Floral fireworks for July: dill (
Happy Bloom Day, all! It feels good to be back. It’s been kind of a rough year here so far, garden-wise: too many other things that needed attention (including writing several times a month for the
mid-Atlantic section of Fine Gardening‘s website), compounded by a new deer problem. In the last few weeks, I’ve been wavering between trying to reclaim the garden and basically giving up for this year. The process of putting together this post has propped up my enthusiasm for the good things that are going on out there, and I’m ready to see what I can do to get things back on track. So, I truly thank those of you who have encouraged me to start blogging here again, and I hope you enjoy seeing some Hayefield highlights from the last few weeks.
Let’s start in the meadow, which has been the place I can most easily appreciate–mainly because it does its thing regardless of my input. There are always weeds and deer out there, and yet there are always many lovely surprises and beautiful finds as well.
I’m not crazy about spiderworts (
Tradescantia) in general, because they tend to be sprawly and take up a lot of space. Ohio spiderwort (T. ohiensis) looks great in the early-summer meadow, and then other plants fill in once it is past its peak.
Sweet vernal grass (
Anthoxanthum odoratum): Not native, unfortunately, but abundant and pretty, and it does have a pleasantly fresh, sweet scent when dried.
Purple lovegrass (
Eragrostis spectabilis) seems to be getting trendier, and I agree it is beautiful in flower (as here) as well as when it’s in its rosy purple cloud stage as the seeds form in late summer. As lovely as this native grass is in the meadow, I have spent too much time weeding its seedlings out of the garden to appreciate it as a border plant.
I have no problem appreciating white wild indigo (
Baptisia alba) wherever it wants to grow. I’ve been spreading the seeds of the original plants over various parts of the meadow for the past several years, and they’re finally reaching flowering size. They bloom around the same time as wild quinine ( Parthenium integrifolium) and Ohio spiderwort ( Tradescantia ohiensis)–late June this year–for a beautiful white-and-blue combination.
Knowing how readily the galiums can get out of hand, I hesitate to leave hedge bedstraw (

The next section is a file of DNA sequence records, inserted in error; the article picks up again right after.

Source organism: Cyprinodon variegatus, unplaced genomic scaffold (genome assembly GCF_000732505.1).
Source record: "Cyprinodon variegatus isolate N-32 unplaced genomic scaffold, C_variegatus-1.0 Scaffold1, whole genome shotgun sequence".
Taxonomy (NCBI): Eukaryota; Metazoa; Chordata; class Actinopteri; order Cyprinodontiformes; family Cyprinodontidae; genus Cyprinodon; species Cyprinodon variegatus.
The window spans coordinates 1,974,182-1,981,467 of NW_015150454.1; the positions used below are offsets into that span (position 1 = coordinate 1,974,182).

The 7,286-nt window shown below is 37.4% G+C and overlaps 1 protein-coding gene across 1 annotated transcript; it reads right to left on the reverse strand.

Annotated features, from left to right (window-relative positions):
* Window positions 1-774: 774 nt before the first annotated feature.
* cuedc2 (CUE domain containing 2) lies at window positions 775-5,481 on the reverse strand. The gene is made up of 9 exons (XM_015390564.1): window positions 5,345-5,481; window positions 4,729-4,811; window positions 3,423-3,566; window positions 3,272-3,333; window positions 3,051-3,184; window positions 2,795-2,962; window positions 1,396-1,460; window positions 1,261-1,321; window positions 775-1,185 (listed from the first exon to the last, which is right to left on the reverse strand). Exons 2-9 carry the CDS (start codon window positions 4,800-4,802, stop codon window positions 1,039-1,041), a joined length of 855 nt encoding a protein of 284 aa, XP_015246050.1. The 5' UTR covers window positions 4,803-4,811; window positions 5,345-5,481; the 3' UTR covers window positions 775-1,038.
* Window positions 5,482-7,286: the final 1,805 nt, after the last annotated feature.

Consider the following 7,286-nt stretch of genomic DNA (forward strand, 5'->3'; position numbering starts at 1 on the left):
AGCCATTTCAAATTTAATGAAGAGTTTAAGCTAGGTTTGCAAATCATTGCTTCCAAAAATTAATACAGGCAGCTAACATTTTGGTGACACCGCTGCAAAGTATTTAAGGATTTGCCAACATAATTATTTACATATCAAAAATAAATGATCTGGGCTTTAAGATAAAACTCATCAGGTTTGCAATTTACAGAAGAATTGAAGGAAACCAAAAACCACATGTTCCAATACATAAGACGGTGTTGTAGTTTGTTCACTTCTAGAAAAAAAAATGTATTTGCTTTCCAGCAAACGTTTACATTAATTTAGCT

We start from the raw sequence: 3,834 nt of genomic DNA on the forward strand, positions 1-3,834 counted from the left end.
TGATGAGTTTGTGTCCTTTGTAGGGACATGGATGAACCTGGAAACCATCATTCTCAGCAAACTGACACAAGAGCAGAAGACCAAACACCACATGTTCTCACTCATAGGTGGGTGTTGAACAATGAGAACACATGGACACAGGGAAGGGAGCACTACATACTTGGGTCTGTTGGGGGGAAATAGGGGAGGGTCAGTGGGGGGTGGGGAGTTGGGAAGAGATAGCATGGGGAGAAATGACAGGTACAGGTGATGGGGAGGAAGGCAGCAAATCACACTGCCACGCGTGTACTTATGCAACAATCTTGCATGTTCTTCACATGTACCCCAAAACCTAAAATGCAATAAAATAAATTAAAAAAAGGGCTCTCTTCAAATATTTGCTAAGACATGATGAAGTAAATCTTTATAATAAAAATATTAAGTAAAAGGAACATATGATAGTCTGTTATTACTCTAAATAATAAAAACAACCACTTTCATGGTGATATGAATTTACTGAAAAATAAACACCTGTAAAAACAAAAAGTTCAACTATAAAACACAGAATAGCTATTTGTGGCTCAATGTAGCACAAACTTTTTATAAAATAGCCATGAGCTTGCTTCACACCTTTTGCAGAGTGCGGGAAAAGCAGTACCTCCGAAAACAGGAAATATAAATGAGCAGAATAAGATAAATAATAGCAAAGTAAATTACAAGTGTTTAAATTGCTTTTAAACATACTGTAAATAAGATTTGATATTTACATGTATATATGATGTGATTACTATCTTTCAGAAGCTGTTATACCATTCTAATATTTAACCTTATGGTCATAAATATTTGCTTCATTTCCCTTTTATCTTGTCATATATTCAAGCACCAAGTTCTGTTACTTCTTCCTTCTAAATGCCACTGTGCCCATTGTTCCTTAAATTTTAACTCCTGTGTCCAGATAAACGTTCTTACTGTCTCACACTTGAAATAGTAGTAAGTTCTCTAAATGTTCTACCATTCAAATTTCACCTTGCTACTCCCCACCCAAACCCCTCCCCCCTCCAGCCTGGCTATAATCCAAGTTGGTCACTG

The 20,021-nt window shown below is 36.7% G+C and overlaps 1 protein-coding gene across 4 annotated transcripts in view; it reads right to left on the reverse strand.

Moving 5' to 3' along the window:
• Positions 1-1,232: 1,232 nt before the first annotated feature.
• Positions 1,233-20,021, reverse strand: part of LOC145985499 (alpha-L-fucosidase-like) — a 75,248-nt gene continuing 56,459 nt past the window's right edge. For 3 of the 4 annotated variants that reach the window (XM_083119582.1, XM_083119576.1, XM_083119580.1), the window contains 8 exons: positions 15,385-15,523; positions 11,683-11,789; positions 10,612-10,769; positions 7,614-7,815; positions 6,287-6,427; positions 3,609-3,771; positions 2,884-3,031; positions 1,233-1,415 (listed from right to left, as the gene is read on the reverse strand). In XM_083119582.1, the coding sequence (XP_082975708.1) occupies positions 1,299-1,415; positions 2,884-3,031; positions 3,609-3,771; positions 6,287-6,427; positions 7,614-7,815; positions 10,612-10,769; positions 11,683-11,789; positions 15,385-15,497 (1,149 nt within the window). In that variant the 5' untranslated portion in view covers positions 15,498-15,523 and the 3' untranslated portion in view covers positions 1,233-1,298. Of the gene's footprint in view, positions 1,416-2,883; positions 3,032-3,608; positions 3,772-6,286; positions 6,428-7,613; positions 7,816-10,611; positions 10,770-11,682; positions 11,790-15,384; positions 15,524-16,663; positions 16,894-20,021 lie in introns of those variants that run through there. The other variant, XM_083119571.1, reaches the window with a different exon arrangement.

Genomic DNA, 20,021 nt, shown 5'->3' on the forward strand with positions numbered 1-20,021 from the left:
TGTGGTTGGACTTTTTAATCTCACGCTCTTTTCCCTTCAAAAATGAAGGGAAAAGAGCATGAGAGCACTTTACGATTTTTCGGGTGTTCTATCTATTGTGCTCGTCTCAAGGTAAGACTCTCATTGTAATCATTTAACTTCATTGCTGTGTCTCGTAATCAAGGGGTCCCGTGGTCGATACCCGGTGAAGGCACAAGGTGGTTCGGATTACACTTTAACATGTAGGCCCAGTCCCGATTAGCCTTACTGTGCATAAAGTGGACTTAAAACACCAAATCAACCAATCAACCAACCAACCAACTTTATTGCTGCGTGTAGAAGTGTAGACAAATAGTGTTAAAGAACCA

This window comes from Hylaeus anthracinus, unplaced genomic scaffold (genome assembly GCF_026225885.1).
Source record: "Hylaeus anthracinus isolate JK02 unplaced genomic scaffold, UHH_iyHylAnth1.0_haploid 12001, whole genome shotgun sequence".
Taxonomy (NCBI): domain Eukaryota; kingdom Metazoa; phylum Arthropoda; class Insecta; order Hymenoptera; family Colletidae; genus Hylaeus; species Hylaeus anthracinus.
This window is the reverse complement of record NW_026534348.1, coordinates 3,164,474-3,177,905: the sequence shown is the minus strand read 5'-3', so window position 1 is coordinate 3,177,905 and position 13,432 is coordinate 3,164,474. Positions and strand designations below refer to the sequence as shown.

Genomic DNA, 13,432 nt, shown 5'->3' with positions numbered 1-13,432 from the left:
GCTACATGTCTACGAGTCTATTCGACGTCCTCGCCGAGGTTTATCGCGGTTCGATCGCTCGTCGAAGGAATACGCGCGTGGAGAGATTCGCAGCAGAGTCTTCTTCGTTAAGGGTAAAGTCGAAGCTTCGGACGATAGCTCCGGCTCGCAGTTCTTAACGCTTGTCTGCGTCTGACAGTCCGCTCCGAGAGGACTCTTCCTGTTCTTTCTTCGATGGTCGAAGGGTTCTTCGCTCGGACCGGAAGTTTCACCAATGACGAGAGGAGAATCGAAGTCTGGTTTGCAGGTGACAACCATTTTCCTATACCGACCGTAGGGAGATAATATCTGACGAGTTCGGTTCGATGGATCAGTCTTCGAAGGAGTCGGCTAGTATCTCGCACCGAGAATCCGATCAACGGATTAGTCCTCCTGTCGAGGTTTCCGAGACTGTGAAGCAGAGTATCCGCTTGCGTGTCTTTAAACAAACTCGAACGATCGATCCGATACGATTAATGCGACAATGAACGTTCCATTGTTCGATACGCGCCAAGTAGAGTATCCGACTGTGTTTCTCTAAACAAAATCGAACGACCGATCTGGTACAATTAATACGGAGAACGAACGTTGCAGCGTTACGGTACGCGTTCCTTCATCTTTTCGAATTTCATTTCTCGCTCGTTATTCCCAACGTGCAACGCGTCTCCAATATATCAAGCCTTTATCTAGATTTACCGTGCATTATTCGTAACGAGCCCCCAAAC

Galium mollugo) in the garden, but it’s charming in the meadow and attracts many insects (sadly, it’s not native, though).
One of my favorite finds each July: ragged fringed orchid (
Platanthera lacera). It’s not particularly rare or showy, but any wild orchid is pretty special, I think.
These are pretty neat too: interesting rosettes on the various meadow goldenrods (
Solidago) caused by goldenrod bunch gall midge ( Rhopalomyia solidaginis) laying eggs in the stem tips. The “green rose” stage lasts for just a week or two; then the stems generally branch and go on to flower in fall.
A developing nut on American hazel (
These wild garlic (
Allium vineale) heads are just so silly!
Meadow garlic (
Allium canadense) also has a lot of personality.
Back in the garden, a few stalwart perennials have proven to be unappealing to the marauding deer–so far, at least (and I’m pretty sure the rotten thing has sampled some of everything by now).
Yet another outstanding allium: top-setting onion (
Allium x proliferum)
Umbrella plant (
Syneilesis aconitifolia): I find the flowering stems to be floppy in shade but strong in sun.
Giant coneflower (
Rudbeckia maxima) is finally starting to seed around a bit.
Wild quinine (
Parthenium integrifolium), also known as American feverfew, starts flowering in mid- to late June and continues through the summer.
Cruel plant (
Cynanchum ascyrifolium, among other names) produces a flush of bloom in May. Those stems elongate and sprawl in June, and then there’s another flush of flowers from July into early fall. I was hoping the seedlings I started a year or two ago from purchased seeds would flower this year, so I’ll have some males and some females and can get some seeds to share, but I guess it’ll be another year yet.
Blackberry lily (
Iris domestica, though I’ll forever think of it as Belamcanda chinensis) is always a July highlight.
Beautiful ‘Axminster Streaked’ balloon flower (
I know deer will feed on burnets (
Sanguisorba)–watching how the plants respond to that is how I learned the clumps can be cut back hard and still recover. Luckily, this ground-hugging ‘Little Angel’ has escaped being eaten…so far.
Southern bush honeysuckle (
Diervilla sessilifolia): the bees adore it and the deer don’t.
Sadly, the vegetable garden is pretty much a total loss for the year, with the beans and tomatoes, in particular, getting repeatedly munched back to bare stems. I’ve been concentrating on protecting the edible and ornamental annuals I really want to collect seed from: some old favorites and some new additions too.